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prejudice and a bigotted attachment to their own opinions as the most superstitious Christian who ever disgraced the Revelation of Jesus."

Some desultory conversation immediately ensued on the proposed debate. The young defender of infidelity was considerably abashed at a speech so unexpected: but he at length acquired the confidence to say, that surely the gentleman was totally unacquainted with the philosophy of the times, so much superior to the abstruse and formal nonsense of other periods, and particularly with that most complete confutation of the false systems of theology, by the celebrated Thomas Paine, in his Age of Reason.

Mr Christian replied, that if the philosophers of the age were reduced to the miserable shift of resting their opinions on the sophistry of a man so avowedly ignorant of general science, and of the subject in question in particular, they must give up all claim to the love of wisdom, and the character of learned ;-and he added, that he would venture to recommend to Mr Goodwill's serious perusal the masterly Apology of Bishop Watson, which, he was happy to observe, for the honour of his country and of human nature, had met with that attention which it so amply merited.

Another member observed, that the gentleman had better not speak so decidedly in favour of the Bishop's work, nor so con

temptibly of the learning of those called infidels, lest, on further reflection and enquiry, he should find himself deceived in the esti. mate. Thomas Paine, it was acknowledged, though a man of genius, had little learning, in which it would readily be granted that the Bishop was more than his match. But what would Mr Christian say, or what could he object, to that most astonishing effort of philosophic erudition, critical sagacity, and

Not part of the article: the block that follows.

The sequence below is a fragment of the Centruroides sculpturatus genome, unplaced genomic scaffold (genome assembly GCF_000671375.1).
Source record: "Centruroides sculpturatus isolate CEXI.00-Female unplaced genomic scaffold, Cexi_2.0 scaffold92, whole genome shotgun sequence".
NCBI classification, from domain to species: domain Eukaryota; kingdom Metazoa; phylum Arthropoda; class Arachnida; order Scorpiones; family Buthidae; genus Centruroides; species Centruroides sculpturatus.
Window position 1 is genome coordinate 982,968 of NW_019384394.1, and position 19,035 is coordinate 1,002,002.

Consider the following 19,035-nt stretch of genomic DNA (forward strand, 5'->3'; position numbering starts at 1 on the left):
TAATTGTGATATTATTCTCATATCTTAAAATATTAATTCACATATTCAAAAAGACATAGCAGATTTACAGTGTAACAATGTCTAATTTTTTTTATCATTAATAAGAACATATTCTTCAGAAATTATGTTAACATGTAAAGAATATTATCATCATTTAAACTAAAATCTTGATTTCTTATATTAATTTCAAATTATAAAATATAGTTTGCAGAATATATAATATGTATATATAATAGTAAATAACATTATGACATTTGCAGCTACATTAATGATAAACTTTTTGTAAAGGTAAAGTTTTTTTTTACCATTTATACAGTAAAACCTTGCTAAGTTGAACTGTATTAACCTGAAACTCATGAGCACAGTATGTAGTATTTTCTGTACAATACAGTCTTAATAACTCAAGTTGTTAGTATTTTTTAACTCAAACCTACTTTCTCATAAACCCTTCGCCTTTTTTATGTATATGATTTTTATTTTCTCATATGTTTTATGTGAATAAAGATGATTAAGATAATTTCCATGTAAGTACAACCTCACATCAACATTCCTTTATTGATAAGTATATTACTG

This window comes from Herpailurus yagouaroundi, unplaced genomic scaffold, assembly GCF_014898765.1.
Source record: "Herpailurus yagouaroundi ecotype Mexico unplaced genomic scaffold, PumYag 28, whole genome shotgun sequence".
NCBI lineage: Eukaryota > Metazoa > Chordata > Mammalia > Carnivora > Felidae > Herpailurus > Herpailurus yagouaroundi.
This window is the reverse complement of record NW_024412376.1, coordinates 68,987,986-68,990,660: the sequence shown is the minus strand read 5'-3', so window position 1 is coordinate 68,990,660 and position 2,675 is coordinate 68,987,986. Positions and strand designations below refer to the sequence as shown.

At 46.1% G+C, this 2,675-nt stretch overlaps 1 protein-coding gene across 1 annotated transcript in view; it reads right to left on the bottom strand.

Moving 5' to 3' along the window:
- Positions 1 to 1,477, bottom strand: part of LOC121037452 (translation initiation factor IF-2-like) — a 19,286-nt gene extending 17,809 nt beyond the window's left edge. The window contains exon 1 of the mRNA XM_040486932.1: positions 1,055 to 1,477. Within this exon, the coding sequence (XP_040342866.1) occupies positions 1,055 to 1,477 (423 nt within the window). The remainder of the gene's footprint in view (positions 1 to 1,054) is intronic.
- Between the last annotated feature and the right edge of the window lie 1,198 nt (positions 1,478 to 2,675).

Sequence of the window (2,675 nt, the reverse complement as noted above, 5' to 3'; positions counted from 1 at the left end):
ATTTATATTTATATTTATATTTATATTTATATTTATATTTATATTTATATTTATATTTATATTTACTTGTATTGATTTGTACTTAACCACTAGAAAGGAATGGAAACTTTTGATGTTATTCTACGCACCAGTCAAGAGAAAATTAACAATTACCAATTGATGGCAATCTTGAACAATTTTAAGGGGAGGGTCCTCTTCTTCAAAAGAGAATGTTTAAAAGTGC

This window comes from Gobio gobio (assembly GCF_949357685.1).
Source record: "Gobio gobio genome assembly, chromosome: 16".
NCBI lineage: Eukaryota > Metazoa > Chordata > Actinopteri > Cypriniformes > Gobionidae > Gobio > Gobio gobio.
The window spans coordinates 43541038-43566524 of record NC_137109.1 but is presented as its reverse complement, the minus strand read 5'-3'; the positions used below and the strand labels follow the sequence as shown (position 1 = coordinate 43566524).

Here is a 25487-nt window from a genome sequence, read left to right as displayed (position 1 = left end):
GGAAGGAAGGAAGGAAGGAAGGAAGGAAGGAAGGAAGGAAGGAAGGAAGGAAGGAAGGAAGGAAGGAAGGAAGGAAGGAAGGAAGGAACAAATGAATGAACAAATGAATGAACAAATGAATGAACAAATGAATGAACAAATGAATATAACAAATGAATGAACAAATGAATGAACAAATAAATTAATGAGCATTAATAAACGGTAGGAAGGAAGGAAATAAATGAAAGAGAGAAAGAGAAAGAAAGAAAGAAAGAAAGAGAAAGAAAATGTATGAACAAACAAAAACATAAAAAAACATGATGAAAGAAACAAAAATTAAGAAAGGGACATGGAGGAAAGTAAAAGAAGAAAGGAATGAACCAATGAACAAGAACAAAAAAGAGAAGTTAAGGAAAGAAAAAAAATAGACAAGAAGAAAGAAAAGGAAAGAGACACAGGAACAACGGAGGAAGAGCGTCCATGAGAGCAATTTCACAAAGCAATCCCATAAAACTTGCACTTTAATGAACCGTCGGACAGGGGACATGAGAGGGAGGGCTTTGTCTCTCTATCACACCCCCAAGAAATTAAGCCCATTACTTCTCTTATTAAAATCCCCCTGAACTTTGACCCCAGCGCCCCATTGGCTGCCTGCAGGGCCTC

accurate research, produced against the Apoi logy for the Bible, by the most renowned,

learned and accomplished philosopher, Doctor Samuel Francis, and entitled, Watson refuted, &c. ?

The defender of Christianity immediately said that he had seen the work alluded to, and was not at all alarmed, either by the author's pretensions to philosophical profundity, or by his rude assertions of the insufficiency and false reasoning of his venerable antagonist; and he promised, before their next meeting, to give that work a farther consideration, and to bring forward, on that occasion, such remarks as it and the subject in hand should suggest. After some farther conversation, this was at length agreed upon as the subject of the next debate, on that day fortnight, and the meeting broke up for the evening.




Containing an Account of the Observations of

the Members on the first ; and of the Birth, Education, and Mode of Life, of Messrs CHRISTIAN and GOODWILL.